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Joe BidenCongratulations to our presumptive Democratic nominee, Joe Biden!

Wed Sep 18, 2019, 11:47 AM

 

Elizabeth Warren's Crusade Against Corruption

https://www.newyorker.com/news/news-desk/elizabeth-warrens-crusade-against-corruption

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Warren’s speech took place just as the Democratic-primary campaign is entering a new, more serious phase: the field of candidates has winnowed, and the debates have become less unwieldy. Warren has crept steadily up in the polls, hovering in many of them in second place, behind Joe Biden. The morning of the speech, the Warren campaign announced an endorsement from the Working Families Party, which was a coup for the campaign, and a disappointment to Bernie Sanders, who has been vying with Warren for second place and earned the Party’s endorsement when he ran for the Democratic nomination in 2015. The combination of events has created a sense of momentum around Warren that will be tested in the coming months, as primary voters and competitors begin focussing more narrowly on the candidates left in the race.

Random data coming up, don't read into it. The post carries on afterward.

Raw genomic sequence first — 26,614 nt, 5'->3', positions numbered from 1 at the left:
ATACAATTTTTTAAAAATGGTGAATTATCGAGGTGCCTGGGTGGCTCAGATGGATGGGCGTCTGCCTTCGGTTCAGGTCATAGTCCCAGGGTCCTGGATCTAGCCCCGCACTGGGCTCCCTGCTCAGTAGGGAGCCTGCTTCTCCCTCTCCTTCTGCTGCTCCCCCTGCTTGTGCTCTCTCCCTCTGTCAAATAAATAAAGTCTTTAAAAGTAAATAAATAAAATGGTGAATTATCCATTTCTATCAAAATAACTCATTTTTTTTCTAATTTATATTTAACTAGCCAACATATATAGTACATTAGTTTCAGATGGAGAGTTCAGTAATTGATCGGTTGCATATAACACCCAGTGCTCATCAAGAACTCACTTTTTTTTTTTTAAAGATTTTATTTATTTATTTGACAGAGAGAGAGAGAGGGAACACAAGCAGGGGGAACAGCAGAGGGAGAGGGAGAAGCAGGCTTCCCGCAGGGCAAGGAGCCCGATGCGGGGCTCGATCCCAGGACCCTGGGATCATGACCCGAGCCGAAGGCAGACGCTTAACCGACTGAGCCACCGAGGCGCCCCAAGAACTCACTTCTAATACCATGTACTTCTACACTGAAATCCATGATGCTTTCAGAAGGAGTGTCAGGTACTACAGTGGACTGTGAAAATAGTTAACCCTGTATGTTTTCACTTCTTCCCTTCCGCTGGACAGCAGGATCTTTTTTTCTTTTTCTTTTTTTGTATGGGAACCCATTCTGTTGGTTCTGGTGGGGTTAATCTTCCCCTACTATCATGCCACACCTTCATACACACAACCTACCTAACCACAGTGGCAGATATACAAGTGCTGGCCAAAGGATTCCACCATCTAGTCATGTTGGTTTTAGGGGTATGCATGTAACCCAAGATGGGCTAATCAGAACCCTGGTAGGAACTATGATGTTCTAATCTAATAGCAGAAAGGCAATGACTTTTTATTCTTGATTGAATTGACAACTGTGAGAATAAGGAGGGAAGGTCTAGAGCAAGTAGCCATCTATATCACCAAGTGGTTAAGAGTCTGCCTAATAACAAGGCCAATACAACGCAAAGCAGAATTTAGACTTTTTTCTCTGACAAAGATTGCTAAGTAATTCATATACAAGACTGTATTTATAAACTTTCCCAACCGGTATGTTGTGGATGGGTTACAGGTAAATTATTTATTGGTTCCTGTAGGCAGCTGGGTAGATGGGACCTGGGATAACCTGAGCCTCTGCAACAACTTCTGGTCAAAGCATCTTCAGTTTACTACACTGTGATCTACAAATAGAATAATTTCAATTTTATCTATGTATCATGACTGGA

Voters are unaccustomed to hearing politicians speak so directly and frequently about corruption, perhaps because the system they’re participating in is an example of the depth of the problem. But, from the early days of her campaign, Warren has pointed to corruption as the root cause of most of the country’s problems. She lists tax laws that favor corporations, spiralling health-care costs and pharmaceutical prices, rising temperatures, and declining public-school systems as symptoms of the influence that the wealthy have over the policymaking process. In 2018, she introduced the Anti-Corruption and Public Integrity Act in the Senate, which proposed a lifetime ban on most lawmakers going into lobbying and the creation of a new public-integrity office, among other things. (The House passed its own, less drastic anti-corruption bill that addressed some of the same issues earlier this year.) Warren describes her bill as the “biggest anti-corruption plan since Watergate.” During one of her first campaign stops in Iowa, which I attended, she told a crowd, “We have a Washington that works great for the rich, the powerful, the well-connected. And here’s the deal: when a government works for the rich, the powerful, and the well-connected and isn’t working for anyone else, that’s corruption, plain and simple, and we need to call it out.” The lines resonated.
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If I were to vote in a presidential
primary today, I would vote for:
Joe Biden

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